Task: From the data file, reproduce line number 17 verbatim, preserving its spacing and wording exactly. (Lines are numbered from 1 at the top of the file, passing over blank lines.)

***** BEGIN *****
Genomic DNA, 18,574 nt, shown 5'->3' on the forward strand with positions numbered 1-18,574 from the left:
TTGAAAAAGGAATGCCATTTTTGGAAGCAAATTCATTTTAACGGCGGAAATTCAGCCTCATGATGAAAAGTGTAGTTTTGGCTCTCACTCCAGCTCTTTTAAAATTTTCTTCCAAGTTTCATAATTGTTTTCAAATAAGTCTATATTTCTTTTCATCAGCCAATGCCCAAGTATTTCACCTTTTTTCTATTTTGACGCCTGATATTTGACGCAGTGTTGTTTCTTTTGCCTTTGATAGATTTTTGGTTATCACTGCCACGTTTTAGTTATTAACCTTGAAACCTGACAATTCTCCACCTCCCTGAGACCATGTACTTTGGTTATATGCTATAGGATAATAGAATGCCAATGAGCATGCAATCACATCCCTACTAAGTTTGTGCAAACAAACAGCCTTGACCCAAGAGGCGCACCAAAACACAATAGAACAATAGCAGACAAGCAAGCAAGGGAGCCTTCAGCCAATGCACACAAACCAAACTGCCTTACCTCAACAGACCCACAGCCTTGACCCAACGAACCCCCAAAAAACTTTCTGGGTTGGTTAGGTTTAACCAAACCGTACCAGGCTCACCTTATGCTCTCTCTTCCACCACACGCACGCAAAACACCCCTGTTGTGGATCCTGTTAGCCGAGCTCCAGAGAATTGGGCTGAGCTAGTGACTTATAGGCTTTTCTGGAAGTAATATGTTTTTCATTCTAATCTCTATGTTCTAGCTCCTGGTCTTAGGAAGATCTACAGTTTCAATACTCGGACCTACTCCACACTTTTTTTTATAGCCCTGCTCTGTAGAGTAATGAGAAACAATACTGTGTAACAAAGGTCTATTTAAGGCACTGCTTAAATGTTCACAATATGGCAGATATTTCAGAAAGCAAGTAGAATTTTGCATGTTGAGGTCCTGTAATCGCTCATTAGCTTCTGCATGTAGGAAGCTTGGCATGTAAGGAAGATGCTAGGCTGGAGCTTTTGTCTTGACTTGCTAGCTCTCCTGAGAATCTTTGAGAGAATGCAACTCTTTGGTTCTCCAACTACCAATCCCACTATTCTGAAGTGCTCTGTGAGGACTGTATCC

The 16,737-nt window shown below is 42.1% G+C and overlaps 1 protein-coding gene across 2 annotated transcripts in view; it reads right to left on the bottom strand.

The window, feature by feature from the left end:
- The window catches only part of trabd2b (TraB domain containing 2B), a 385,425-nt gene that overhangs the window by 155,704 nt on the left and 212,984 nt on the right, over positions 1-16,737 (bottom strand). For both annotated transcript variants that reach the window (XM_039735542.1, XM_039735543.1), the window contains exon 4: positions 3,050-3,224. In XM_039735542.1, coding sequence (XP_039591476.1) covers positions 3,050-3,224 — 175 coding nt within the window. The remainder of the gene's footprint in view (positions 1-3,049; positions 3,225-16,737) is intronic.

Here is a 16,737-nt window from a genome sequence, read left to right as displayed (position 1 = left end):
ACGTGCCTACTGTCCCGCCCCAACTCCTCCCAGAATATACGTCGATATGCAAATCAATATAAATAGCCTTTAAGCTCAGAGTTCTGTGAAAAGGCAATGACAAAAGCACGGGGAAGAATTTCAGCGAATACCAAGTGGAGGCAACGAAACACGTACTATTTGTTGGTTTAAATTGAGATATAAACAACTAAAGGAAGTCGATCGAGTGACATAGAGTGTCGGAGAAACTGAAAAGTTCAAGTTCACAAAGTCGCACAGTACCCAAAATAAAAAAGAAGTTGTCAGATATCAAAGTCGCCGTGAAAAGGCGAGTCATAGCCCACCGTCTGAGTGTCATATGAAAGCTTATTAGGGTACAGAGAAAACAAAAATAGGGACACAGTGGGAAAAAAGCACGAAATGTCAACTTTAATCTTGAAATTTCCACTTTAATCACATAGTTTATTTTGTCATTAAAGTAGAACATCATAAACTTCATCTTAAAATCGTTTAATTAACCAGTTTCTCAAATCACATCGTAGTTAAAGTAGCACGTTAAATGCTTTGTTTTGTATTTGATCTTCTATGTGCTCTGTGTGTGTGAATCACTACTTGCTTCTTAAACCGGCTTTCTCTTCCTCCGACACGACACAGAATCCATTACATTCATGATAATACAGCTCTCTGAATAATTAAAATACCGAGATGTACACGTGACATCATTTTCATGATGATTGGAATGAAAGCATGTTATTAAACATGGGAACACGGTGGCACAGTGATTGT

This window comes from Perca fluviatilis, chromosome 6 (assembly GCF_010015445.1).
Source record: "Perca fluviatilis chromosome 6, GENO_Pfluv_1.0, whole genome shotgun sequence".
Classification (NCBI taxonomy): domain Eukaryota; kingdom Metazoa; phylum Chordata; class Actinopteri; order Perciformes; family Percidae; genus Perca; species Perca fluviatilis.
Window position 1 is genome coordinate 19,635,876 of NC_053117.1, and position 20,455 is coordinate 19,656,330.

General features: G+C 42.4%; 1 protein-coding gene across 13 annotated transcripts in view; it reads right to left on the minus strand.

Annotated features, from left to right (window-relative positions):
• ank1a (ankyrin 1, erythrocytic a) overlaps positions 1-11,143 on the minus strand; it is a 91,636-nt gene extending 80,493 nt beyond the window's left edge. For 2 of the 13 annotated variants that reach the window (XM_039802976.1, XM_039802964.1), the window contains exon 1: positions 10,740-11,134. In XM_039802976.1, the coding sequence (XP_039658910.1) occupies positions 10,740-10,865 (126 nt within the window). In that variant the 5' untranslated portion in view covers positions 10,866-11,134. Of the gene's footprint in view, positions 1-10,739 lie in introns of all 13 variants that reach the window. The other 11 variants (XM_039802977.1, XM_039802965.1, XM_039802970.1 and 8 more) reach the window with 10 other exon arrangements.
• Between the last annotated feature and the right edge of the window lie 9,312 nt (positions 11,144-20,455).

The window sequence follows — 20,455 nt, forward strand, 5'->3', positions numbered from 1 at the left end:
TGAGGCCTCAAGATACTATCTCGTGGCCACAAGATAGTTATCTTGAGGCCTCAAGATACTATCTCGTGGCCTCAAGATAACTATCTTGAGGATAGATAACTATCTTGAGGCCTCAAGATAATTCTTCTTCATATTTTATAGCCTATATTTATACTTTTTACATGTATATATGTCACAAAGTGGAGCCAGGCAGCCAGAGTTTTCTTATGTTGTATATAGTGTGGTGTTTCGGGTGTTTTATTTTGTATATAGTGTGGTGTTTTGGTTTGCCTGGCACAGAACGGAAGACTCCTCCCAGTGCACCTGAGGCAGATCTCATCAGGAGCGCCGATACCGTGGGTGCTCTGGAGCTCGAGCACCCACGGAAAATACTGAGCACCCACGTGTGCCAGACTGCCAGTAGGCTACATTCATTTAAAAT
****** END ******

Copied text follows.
TGAGGCCTCAAGATACTATCTCGTGGCCACAAGATAGTTATCTTGAGGCCTCAAGATACTATCTCGTGGCCTCAAGATAACTATCTTGAGGATAGATAACTATCTTGAGGCCTCAAGATAATTCTTCTTCATATTTTATAGCCTATATTTATACTTTTTACATGTATATATGTCACAAAGTGGAGCCAGGCAGCCAGAGTTTTCTTATGTTGTATATAGTGTGGTGTTTCGGGTGTTTTATTTTGTATATAGTGTGGTGTTTTGGTTTGCCTGGCACAGAACGGAAGACTCCTCCCAGTGCACCTGAGGCAGATCTCATCAGGAGCGCCGATACCGTGGGTGCTCTGGAGCTCGAGCACCCACGGAAAATACTGAGCACCCACGTGTGCCAGACTGCCAGTAGGCTACATTCATTTAAAAT